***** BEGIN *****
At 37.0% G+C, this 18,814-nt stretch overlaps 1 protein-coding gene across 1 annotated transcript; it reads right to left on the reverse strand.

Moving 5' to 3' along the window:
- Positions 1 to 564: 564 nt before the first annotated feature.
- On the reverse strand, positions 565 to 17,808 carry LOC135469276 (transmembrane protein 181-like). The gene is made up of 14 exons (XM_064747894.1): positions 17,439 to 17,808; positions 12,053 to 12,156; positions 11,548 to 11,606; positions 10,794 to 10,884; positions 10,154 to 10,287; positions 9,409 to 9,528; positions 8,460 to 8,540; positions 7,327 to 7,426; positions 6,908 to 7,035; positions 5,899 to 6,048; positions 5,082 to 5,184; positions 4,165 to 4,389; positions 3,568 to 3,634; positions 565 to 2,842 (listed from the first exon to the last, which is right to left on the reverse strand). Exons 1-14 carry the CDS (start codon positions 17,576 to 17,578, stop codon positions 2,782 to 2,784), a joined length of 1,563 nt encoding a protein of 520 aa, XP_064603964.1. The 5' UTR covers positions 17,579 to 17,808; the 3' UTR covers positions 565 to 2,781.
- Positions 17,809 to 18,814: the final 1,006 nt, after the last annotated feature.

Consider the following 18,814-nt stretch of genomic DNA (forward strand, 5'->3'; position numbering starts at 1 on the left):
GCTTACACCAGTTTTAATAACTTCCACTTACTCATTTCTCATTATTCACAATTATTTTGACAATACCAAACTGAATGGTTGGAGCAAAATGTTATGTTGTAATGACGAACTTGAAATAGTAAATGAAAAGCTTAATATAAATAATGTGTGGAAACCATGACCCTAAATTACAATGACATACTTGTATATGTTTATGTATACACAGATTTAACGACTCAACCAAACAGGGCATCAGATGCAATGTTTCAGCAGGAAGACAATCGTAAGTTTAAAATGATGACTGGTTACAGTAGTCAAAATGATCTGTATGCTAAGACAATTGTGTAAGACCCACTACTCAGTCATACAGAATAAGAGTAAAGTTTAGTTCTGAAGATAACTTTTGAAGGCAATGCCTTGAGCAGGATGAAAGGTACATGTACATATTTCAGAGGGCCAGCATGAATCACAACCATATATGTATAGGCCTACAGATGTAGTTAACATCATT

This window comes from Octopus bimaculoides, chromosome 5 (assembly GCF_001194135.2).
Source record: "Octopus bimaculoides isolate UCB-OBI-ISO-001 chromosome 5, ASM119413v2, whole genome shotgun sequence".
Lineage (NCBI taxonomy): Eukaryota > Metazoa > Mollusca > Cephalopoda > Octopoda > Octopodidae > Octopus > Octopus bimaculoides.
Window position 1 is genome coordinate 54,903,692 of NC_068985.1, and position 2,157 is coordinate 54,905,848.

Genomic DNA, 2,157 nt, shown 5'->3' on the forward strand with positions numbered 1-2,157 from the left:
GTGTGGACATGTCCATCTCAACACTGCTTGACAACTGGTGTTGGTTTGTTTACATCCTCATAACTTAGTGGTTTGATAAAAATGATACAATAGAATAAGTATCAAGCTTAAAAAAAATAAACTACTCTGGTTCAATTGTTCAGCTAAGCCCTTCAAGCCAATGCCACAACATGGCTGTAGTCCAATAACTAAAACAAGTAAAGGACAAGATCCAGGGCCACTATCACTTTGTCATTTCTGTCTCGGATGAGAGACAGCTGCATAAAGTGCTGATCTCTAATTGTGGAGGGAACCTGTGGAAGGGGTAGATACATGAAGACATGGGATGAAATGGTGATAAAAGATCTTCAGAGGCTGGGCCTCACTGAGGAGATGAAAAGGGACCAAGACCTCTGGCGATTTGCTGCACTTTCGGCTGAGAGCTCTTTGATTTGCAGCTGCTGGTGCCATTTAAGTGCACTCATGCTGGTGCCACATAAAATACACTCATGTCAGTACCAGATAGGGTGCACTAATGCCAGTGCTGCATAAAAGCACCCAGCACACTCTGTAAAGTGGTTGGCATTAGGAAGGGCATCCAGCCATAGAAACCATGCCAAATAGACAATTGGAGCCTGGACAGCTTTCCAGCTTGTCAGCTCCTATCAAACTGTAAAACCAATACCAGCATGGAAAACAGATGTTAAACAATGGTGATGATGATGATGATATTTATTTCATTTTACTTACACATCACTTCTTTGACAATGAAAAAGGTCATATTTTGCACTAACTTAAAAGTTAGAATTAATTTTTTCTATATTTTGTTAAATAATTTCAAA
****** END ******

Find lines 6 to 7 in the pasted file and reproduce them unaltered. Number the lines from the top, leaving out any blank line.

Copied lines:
Consider the following 18,814-nt stretch of genomic DNA (forward strand, 5'->3'; position numbering starts at 1 on the left):
GCTTACACCAGTTTTAATAACTTCCACTTACTCATTTCTCATTATTCACAATTATTTTGACAATACCAAACTGAATGGTTGGAGCAAAATGTTATGTTGTAATGACGAACTTGAAATAGTAAATGAAAAGCTTAATATAAATAATGTGTGGAAACCATGACCCTAAATTACAATGACATACTTGTATATGTTTATGTATACACAGATTTAACGACTCAACCAAACAGGGCATCAGATGCAATGTTTCAGCAGGAAGACAATCGTAAGTTTAAAATGATGACTGGTTACAGTAGTCAAAATGATCTGTATGCTAAGACAATTGTGTAAGACCCACTACTCAGTCATACAGAATAAGAGTAAAGTTTAGTTCTGAAGATAACTTTTGAAGGCAATGCCTTGAGCAGGATGAAAGGTACATGTACATATTTCAGAGGGCCAGCATGAATCACAACCATATATGTATAGGCCTACAGATGTAGTTAACATCATT